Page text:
I can remember a few distinct unpleasant memories while fishing. In one, I was fishing out on the Rainbow Flowage with my Dad, oldest son, and nephew. Since there wasn’t much room in the boat, I decided not to bring my muskie tackle box. I brought my pole with a single lure on it to do a bit of muskie fishing, but our targeted species that day was walleye, bass, and panfish.
About an hour into the trip I swung my pole hard to push out another cast and the lure simply popped off the line. The sound of line snapping is never a welcome one for a fisherman. Not only did I lose a lure worth around $20, but I was also finished muskie fishing for the trip, since I hadn’t brought any other lures. The lesson in the story is that your gear is only as strong as its weakest link. In my case, the line snapped, but it also could have been the leader breaking that ended my day early.
I recently ran out of C: drive space on my test environment database server. The drive is small at only 33 GB, so there just wasn’t much space to free up. I took a look and noticed the system databases, except for tempdb, were all residing on the C: drive. While there wasn’t much space between them, I still thought moving them would be the best way to free up a bit of space on the drive.
I looked at the database properties in SQL Server Management Studio (SSMS) to find the current location of the system database files.
I found them to be in the default folder for SQL Server 2008 installations. I navigated to the drive to confirm they were there and see what else was in there.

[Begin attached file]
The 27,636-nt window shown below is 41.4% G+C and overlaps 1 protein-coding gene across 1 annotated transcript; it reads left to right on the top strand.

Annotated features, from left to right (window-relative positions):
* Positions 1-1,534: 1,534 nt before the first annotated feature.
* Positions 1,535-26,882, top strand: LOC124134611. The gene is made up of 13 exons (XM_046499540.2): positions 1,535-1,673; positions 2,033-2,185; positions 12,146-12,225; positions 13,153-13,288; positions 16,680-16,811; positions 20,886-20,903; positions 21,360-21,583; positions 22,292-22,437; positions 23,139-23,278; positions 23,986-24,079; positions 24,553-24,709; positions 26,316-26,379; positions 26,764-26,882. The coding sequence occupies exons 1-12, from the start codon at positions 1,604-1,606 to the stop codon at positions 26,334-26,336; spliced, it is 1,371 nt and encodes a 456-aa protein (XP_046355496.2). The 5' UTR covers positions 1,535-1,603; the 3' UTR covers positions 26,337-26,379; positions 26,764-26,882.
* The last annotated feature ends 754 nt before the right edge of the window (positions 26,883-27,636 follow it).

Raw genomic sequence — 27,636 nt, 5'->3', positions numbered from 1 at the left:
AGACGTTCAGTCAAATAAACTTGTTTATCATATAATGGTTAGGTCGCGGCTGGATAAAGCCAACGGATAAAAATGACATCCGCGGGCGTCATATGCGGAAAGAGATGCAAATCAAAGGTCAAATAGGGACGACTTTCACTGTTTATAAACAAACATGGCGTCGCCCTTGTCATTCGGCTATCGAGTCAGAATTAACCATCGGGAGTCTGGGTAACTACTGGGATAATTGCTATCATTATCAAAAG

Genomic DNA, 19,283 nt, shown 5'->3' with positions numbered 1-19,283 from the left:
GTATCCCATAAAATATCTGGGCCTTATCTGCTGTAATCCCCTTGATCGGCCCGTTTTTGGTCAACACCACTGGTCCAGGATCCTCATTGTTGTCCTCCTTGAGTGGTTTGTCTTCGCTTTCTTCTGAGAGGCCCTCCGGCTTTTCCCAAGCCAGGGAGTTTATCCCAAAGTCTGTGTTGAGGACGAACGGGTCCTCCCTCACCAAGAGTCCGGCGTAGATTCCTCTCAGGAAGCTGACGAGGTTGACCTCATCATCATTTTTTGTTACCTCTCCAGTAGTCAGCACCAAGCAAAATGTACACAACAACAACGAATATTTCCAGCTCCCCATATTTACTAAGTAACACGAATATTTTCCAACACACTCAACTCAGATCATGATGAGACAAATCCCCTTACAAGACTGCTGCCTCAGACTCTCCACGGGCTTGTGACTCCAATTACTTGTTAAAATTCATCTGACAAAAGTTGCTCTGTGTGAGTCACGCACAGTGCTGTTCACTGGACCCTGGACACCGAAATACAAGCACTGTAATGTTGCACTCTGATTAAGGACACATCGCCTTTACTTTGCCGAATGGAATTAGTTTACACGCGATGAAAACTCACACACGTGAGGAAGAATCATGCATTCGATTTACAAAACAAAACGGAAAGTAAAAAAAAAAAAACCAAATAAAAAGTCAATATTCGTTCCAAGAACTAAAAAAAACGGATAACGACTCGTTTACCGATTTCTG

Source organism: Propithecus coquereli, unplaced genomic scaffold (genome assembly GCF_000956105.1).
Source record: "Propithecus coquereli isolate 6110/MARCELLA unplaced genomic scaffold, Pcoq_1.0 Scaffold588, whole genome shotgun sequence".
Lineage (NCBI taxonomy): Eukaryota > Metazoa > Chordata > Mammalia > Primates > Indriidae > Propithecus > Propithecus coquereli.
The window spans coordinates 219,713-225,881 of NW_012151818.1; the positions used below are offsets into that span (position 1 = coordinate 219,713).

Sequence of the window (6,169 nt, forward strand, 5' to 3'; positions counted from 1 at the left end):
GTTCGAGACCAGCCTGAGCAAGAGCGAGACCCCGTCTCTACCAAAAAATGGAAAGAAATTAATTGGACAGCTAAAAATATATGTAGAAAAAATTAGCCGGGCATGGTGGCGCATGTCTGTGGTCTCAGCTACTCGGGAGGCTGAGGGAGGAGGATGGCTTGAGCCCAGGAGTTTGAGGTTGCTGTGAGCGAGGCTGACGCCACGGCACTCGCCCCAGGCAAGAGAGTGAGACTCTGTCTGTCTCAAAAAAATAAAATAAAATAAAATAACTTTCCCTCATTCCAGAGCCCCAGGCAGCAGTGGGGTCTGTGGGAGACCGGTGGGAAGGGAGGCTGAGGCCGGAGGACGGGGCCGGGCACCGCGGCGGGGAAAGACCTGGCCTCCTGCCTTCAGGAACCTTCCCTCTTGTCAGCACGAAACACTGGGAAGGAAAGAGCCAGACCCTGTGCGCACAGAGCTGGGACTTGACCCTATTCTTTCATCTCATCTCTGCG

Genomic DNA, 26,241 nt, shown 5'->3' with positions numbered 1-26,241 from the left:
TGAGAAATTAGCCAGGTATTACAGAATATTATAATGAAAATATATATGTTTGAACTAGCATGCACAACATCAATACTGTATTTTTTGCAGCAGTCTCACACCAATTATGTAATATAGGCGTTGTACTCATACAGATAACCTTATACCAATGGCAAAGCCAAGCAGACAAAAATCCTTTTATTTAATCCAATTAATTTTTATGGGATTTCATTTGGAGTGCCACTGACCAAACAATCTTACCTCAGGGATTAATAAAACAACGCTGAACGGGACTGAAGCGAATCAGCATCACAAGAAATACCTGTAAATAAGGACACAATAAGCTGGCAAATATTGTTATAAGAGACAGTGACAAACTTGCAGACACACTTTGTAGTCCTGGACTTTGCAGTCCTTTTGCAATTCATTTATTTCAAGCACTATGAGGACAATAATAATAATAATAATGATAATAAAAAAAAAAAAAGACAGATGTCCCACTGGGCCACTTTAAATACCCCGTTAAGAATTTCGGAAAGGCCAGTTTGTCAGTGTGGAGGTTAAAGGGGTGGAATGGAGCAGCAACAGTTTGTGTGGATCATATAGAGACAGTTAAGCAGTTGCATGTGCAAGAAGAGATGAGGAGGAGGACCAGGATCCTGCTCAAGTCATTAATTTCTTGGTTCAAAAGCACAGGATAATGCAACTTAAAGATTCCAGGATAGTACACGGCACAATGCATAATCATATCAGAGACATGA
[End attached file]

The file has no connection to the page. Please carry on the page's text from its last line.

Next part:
You can see the total used space for the three system databases is around 186 MB. Again, this is a very small amount of space, but it is the only space I know that I can free up.
The next step is to move the files’ locations in SQL Server’s records. I do this with an ALTER DATABASE command for each file.
With this complete, SQL Server will now look for the files in that location the next time the service is started. So I need to stop the service. I did it through the SQL Server configuration manager, but you can do it from the Windows Services screen as well.
Next I need to go onto the server and physically move the files from their current folder to the new location that I specified.
This I handled with a simple cut and paste in Windows Explorer. The last step is to start the service back up. Everything came up fine and I am now able to see the files are in the new locations.
In the next post I will tackle moving the master database, which has a few wrinkles that make it much harder to move.